Birthday of Robert Burns, January 25, 1759

Did you notice around last New Year’s Eve all the coverage of Auld Lang Syne — and how we all sang it at midnight to welcome the new year, but few of us actually knew the words — or where the song originated?  I think I saw or heard  similar stories on all of the major networks and news channels.

Why, I wondered, when this song had been a tradition for so long, was everyone talking about it this year?  The answer is that the Morgan Library in New York City has an exhibition about Auld Lang Syne and its author, Scottish poet Robert Burns (1759-1796), whose birthday we celebrate on the 25th of January. For more information about the exhibition, soon to conclude at the Morgan Library, click here.

Of course, we remember Burns for much more than just this one song, however often we sing it on New Year’s Eve. 

Burns Nights, on January 25, are celebrated all over the world.  If you have one in the planning, you can find some guidance here.  I have attended only one Burns Night Supper, which I enjoyed very much, though I admit I ate sparingly of the Haggis.  It generally tastes delicious, until you remember what the ingredients are.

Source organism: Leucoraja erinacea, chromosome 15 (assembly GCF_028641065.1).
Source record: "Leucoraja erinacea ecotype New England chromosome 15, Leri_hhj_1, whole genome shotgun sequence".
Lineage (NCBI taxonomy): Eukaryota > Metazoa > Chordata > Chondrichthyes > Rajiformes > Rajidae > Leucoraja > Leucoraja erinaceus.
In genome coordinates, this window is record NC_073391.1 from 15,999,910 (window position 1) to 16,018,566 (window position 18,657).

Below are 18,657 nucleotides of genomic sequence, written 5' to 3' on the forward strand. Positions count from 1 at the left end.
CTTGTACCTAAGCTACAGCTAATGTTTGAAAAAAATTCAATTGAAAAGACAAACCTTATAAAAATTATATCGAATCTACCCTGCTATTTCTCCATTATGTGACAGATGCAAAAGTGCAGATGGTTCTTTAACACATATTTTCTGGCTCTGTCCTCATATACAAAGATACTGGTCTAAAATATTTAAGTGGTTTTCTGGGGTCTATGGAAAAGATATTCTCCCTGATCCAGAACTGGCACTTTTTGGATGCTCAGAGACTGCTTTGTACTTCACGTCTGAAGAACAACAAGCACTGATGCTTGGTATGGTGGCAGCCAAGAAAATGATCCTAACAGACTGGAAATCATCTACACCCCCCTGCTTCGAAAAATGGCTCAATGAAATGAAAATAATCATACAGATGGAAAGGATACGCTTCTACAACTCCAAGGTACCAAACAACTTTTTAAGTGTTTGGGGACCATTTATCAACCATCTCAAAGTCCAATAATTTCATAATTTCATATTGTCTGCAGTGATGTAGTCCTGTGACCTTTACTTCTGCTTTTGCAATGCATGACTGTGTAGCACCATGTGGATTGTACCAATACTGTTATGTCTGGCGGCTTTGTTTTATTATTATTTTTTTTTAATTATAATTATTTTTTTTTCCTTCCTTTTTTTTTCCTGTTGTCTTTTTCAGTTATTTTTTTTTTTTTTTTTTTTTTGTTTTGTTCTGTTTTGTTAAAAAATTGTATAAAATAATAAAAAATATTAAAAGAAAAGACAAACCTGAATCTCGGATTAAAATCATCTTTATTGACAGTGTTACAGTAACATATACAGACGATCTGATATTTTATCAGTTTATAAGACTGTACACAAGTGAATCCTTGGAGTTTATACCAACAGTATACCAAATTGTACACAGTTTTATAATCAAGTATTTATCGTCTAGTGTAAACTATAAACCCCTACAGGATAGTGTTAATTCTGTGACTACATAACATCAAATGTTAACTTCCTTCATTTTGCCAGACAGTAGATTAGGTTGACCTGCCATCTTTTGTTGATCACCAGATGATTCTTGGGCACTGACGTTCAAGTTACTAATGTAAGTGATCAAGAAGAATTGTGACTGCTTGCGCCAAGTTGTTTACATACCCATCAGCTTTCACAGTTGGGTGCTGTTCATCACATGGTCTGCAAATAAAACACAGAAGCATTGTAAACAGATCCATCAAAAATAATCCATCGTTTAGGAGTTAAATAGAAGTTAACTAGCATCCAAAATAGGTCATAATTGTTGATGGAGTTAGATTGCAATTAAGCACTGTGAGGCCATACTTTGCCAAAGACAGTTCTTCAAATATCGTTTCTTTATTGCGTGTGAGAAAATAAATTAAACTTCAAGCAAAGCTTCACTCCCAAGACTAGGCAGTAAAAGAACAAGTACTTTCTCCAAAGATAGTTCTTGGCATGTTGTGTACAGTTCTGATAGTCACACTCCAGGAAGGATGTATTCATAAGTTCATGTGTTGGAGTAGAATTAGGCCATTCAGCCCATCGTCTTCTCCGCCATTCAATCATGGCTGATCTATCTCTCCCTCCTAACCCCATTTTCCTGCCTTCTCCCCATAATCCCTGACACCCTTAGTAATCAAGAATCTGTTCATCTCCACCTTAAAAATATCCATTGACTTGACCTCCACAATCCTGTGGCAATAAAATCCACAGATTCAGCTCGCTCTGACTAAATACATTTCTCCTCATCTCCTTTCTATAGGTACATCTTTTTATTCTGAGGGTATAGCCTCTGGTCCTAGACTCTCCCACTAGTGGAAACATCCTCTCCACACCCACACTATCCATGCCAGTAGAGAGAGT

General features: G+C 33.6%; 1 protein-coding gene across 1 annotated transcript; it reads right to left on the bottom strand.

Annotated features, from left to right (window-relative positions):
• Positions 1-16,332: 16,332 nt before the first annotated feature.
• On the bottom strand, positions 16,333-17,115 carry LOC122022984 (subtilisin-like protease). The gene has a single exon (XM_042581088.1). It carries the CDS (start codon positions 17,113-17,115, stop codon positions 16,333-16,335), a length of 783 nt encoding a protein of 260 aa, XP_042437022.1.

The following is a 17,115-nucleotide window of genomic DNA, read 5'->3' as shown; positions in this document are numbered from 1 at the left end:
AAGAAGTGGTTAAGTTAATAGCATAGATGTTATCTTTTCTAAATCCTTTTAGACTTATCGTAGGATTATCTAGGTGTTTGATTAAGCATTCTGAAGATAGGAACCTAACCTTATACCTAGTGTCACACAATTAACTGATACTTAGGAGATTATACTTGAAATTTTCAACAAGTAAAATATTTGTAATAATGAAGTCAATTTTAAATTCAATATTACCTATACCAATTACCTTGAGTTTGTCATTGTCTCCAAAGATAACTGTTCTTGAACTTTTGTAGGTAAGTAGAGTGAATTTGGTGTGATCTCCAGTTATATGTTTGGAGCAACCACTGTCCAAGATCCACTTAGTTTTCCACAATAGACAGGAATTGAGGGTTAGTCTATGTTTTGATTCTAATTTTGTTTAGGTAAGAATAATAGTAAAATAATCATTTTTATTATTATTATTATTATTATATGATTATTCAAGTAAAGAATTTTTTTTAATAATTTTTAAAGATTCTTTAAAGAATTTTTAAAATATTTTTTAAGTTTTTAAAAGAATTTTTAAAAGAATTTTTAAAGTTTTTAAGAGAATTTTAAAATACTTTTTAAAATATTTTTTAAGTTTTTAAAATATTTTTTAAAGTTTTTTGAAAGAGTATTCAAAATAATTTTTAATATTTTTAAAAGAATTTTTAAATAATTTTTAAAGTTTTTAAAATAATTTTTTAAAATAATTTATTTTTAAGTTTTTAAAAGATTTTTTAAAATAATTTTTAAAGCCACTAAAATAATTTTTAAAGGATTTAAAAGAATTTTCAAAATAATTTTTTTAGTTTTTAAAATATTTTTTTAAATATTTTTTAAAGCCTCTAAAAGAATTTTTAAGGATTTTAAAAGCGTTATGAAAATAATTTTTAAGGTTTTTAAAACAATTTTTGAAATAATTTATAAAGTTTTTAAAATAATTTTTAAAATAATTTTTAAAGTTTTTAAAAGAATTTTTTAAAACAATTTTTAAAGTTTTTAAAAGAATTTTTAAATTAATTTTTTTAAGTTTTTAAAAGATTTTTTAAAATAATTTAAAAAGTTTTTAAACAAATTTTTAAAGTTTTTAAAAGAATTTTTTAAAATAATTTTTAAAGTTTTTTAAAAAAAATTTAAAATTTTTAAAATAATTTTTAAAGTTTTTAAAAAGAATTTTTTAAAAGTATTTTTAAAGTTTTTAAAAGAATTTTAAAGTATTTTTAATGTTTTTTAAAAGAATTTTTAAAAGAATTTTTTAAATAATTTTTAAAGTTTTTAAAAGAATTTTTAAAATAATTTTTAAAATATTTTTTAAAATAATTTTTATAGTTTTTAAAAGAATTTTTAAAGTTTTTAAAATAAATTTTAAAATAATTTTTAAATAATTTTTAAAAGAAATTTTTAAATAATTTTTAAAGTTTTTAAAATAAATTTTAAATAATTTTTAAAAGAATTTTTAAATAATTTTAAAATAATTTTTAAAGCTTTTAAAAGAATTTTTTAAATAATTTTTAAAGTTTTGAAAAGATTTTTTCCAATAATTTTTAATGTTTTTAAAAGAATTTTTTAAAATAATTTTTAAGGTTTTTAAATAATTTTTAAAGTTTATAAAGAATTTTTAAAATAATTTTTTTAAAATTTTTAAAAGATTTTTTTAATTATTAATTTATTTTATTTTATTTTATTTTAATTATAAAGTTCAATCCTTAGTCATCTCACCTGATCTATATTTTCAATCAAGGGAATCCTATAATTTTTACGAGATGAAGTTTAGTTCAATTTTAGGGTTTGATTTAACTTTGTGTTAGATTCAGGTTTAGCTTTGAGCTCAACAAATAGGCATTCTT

Like tartans, bagpipes, golf, scotch whisky and oatmeal, Burns is part of the essential Scottish tradition.  We remember his many poems — probably in truth just fragments of them —

My Love is Like a Red Red Rose…

To a Mouse…

The list is endless. How did the man accomplish anything but his writing?  There is more than one person can absorb…

Above, Burns in Central Park, New York City.  Above that is a statue in Dumfries,Scotland. It is said that there are more public statues of Burns in places around the world than anyone else in history. I have no idea if this is true, but I’ve seen a lot. Below, Burns Commons in Milwaukee, WI, that bastion of Scottish heritage (not).
And just in case you haven’t made your Haggis for tonight, here are the ingredients:

stomach of a sheep
sheep’s heart,lungs, kidney and liver
onions, beef suet,  oatmeal
salt and pepper, stock — beef or chicken

Okay. That’s as far as I can go.  I suggest that if you want to assemble these ingredients, you Google a recipe.  I’ll have a ham sandwich.

But I will definitely raise a glass of Scotch Whisky in Burns’s honor!!!

Above, The Burns birthplace and museum in Alloyway, Ayshire, Scotland. Happy birthday, Rabbie!!

3 thoughts on “Birthday of Robert Burns, January 25, 1759”

  1. Here's tae us! If you can't stomach (arrgh!) the haggis ingredients, or more likely can't get hold of them, you could try my recipe, which I call a haggisburger. It uses fine minced beef (or lamb if you can find it). Mix it with lots of toasted oats and tons of black pepper and then fry or grill. Quantities are approximate! You have to have the usual bashed neeps and tatties with it and it's not bad.

  2. Thanks, bonny Charlie! Your recipe is much more attractive — just as Diane says. I was talking to a Socttish friend yesterday, and she pointed out that Americans and English who turn up their noses at Haggis will delight in all sort of sausages, wursts, weiners, etc. etc. What do they think goes into them???

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